Riki Nakaya, right, defeats Dex Elmont in the final
PARIS — Japan claimed a clean sweep of the gold medals on the second day of the World Judo Championships at the Palais Omnisport de Bercy here on Wednesday.
Riki Nakaya, Aiko Sato and Misato Nakamura won their categories to take Japan’s record to five golds from the six categories contested so far this week.
In two of the three categories of the day Japan boasted the reigning champion but although both of those failed to retain their titles, other fighters stepped up to the plate instead.
World number two Nakaya ushered in a changing of the guard at under-73kg when he beat holder and compatriot Hiroyuki Akimoto in the semi-final, scoring a half-point waza-ari with an outer leg reap (osoto-gari).
Before that he had produced the throw of the day in golden score in his quarter-final against Kazakhstan’s Rinat Ibragimov with a counter pick-up (te-guruma) that lifted Ibragimov almost to head height before he came crashing down on his back.
The final pitted Nakaya against world number four Dex Elmont who had impressed all day with his shoulder throw (seoi-nage) but needed a judges’ decision to make the final after a scoreless semi against France’s Ugo Legrand.
The final was far from a classic and it was decided on a single penalty, shown to Elmont for passivity.
Legrand won hosts France’s first medal of the competition as he took bronze along with Uzbekistan’s Navruz Jurakobilov.
Sato was another to depose a reigning champion compatriot in the semi-final of the under-57kg division as she dominated Kaori Matsumoto, who is also the world number one.
It was her first ever win over her rival.
“Obviously my hardest fight was Matsumoto as I had fought her four times before and lost every time,” she said.
“But since I had lost four times before I had nothing to lose so there wasn’t much pressure.”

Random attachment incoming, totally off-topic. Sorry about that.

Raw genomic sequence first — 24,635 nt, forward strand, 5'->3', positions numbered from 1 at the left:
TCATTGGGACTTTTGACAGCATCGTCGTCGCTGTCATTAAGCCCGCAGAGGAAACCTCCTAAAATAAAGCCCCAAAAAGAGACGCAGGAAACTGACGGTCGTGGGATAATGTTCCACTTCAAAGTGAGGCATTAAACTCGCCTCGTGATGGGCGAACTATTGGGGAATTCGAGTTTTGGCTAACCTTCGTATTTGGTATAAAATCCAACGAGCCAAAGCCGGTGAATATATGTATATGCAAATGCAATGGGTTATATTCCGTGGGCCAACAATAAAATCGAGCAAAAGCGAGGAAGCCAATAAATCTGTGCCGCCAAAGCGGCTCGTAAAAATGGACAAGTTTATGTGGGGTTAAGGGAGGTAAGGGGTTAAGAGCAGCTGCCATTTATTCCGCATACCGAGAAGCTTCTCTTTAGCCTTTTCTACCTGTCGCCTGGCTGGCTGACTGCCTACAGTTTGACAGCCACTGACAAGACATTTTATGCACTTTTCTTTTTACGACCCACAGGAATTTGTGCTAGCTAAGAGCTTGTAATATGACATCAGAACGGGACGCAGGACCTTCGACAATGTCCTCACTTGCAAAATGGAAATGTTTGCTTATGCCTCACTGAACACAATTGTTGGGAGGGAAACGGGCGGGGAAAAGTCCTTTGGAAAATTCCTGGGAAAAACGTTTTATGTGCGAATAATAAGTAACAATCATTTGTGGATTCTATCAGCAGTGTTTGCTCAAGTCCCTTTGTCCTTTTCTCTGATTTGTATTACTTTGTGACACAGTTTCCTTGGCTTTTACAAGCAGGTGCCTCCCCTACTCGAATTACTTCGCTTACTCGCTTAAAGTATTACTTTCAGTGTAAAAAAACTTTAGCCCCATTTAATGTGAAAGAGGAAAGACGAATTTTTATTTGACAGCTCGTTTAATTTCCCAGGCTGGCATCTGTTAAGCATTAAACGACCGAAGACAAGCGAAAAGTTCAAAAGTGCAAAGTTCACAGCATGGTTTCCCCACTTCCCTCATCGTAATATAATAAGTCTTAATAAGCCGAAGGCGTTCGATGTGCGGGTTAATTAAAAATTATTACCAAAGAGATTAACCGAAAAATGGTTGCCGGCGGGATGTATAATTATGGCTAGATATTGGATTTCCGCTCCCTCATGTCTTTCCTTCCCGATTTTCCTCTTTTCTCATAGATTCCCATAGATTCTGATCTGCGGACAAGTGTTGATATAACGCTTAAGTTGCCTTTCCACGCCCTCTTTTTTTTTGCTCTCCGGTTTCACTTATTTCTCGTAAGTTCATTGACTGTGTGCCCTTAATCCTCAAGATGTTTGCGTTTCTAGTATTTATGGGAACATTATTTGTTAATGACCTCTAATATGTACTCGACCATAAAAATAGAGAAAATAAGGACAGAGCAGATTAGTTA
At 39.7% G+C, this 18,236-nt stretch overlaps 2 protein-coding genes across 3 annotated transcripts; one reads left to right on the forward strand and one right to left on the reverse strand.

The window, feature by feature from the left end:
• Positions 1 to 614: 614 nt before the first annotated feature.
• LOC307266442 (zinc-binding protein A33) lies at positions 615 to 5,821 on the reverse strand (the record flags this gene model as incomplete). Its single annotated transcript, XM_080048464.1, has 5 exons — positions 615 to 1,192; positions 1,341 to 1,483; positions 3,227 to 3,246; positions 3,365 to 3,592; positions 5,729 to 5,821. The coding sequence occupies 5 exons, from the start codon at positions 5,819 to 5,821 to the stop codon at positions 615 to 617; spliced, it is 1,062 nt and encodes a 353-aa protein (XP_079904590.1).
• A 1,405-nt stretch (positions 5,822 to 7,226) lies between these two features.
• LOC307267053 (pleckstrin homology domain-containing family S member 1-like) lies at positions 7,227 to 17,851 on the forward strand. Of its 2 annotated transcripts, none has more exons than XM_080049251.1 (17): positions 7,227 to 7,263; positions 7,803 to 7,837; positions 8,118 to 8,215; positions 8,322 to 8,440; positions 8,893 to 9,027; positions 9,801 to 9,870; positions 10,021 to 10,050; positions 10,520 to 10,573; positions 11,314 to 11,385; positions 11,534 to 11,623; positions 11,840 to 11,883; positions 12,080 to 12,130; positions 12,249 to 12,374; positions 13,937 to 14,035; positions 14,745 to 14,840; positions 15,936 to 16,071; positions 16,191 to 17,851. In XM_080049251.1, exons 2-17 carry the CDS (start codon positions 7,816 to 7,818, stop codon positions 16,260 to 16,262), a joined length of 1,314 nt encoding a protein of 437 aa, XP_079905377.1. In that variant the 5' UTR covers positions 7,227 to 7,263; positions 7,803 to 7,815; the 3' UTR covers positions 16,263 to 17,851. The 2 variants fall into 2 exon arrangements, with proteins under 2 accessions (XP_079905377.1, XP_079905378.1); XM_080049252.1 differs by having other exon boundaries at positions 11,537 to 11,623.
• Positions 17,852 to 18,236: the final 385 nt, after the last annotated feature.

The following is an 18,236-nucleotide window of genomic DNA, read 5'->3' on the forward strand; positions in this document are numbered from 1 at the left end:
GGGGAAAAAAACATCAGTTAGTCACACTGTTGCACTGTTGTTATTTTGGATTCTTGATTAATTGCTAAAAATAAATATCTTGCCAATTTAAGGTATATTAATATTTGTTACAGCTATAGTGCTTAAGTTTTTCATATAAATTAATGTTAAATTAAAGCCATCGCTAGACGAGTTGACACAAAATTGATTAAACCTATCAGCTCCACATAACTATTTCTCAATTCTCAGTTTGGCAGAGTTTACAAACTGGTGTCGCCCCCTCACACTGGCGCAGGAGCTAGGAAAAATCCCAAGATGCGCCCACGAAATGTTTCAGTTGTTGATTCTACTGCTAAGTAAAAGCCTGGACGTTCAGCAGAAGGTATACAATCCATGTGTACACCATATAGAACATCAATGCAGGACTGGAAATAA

Sato caught Matsumoto with a body-drop (tai-otoshi) and followed it up by pinning her team-mate for ippon.
The final pitted her against Brazil’s Rafaela Silva following a raft of shocks on the other side of the draw.
Silva started those off by beating Olympic champion Giulia Quintavalle of Italy in the second round with a sukeshi counter.
Germany’s Miryam Roper stunned world number two and Masters champion Telma Monteiro of Portugal in the same round, catching her with an ankle tap (kosoto-gari).
Silva slammed Roper in the semi-finals with a huge hip throw (o-goshi) and then flattened American Marti Malloy, who had knocked out Austria’s world number three Sabrina Filzmoser, with osoto-gari.
But in the final the unfancied Silva proved to be out of her depth and Sato dropped underneath her to flip her over with seoi-nage to claim the title.
Matsumoto came back to earn a bronze alongside Romania’s Corina Caprioriu.
The women’s under-52kg category ended in an all-Japanese final, just as it had done in Tokyo a year ago.
But this time it was Nakamura who finished on top as she reclaimed the crown she also won in 2009.
“In Tokyo she was more aggressive and I was passive so this time I tried to be more aggressive,” said Nakamura.
“I think this is a big first step towards the London Olympics but there are a lot of obstacles ahead so I must take one step at a time.”
Yuka Nishida had been the favourite as world champion and world number one but produced little in a dull final that saw Nakamura score the only minor point.
Spain’s former European champion Ana Carrascosa and Andreea Chitu of Romania took the bronze medals.